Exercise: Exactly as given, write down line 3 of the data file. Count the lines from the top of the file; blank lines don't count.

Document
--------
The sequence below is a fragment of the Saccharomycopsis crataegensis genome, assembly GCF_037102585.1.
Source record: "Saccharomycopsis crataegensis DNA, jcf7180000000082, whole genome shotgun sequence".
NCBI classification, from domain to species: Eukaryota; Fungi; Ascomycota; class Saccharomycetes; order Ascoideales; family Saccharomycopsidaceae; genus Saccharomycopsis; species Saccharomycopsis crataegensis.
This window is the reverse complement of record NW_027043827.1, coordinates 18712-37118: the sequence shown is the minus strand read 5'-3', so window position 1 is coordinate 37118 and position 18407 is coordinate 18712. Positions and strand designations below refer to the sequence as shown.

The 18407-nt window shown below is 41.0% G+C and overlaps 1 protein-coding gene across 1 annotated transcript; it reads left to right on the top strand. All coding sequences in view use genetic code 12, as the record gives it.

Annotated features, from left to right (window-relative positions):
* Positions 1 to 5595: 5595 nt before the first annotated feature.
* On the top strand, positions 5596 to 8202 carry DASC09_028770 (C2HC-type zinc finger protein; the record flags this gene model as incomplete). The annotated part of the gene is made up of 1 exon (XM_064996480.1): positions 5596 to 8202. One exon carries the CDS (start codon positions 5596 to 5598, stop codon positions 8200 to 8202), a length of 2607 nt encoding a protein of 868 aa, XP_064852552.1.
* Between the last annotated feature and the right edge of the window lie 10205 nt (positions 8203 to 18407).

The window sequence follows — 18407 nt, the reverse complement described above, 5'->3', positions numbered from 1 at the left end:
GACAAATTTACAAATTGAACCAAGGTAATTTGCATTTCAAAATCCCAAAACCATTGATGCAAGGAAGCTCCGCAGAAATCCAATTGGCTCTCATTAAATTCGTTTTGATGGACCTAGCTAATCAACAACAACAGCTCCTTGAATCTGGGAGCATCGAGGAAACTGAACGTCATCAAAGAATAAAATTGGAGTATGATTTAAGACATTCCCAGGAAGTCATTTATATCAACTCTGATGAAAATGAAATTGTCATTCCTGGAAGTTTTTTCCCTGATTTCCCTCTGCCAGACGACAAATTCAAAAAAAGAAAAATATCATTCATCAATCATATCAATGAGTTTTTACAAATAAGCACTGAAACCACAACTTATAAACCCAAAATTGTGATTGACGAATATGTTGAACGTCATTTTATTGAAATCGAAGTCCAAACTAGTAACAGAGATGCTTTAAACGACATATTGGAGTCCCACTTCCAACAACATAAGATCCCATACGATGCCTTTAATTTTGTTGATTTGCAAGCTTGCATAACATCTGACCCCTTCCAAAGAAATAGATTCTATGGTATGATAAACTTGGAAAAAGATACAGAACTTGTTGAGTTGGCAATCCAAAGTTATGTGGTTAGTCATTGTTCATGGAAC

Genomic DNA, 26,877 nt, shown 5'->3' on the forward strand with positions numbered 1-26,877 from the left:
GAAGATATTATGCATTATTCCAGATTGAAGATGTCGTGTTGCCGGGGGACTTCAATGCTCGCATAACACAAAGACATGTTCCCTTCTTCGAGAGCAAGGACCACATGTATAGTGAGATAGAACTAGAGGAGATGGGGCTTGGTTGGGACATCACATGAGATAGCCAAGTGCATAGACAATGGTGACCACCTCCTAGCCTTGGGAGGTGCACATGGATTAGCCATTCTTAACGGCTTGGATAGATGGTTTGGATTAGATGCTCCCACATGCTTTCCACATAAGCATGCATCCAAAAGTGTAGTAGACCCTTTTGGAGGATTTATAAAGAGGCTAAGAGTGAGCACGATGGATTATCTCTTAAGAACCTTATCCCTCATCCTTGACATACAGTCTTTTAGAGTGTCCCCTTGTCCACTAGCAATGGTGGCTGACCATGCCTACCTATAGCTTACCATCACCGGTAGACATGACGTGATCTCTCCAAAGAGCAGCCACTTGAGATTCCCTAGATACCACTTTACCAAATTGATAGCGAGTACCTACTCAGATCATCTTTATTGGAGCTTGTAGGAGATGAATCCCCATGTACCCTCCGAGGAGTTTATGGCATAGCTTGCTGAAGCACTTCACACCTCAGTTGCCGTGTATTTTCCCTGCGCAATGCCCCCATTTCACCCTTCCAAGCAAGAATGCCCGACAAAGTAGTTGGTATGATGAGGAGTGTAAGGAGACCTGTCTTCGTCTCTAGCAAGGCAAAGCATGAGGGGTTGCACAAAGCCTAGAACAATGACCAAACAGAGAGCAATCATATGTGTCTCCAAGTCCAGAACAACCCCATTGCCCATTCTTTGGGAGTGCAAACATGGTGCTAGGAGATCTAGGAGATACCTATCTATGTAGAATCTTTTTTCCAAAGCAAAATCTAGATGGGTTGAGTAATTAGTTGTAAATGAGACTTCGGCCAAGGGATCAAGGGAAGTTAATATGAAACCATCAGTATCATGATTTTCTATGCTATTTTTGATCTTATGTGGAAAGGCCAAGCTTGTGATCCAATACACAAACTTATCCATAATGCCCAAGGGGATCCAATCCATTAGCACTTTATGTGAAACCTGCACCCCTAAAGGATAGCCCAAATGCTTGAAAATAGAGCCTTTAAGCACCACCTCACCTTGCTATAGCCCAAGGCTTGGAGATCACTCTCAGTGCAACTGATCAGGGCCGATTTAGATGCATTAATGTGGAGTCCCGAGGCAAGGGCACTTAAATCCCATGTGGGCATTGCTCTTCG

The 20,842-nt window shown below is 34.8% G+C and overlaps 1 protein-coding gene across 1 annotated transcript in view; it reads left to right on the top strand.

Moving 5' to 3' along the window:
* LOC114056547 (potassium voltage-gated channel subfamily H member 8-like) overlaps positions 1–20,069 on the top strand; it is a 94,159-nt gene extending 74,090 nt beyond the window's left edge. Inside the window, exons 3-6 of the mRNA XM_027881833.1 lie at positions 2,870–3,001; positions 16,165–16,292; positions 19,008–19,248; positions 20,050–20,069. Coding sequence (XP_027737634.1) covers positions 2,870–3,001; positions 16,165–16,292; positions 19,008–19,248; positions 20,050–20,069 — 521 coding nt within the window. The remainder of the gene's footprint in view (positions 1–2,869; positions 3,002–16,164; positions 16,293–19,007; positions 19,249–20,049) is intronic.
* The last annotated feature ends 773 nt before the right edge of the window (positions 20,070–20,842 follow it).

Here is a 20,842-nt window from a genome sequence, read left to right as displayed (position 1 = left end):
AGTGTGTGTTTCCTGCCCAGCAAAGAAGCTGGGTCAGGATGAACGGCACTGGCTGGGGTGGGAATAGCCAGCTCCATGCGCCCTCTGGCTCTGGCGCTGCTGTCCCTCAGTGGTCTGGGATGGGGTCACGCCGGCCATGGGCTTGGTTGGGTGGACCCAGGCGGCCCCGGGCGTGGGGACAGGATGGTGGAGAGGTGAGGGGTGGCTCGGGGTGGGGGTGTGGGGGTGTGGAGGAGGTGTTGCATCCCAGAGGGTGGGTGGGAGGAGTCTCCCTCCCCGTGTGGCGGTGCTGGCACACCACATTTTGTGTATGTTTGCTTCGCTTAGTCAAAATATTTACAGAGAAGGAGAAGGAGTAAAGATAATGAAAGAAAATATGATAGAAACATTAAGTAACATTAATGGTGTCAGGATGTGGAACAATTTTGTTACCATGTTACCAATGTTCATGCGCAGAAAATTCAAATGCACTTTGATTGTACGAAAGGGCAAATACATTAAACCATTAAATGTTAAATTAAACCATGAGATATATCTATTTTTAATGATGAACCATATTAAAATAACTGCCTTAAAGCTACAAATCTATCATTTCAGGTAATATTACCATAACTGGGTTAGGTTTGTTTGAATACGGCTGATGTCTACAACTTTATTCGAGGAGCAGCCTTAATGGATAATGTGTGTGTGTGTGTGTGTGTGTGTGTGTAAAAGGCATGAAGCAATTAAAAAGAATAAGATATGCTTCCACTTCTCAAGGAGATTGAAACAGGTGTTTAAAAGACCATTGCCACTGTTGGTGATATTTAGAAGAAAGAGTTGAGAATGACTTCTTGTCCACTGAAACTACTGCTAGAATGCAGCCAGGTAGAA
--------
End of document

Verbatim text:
NCBI classification, from domain to species: Eukaryota; Fungi; Ascomycota; class Saccharomycetes; order Ascoideales; family Saccharomycopsidaceae; genus Saccharomycopsis; species Saccharomycopsis crataegensis.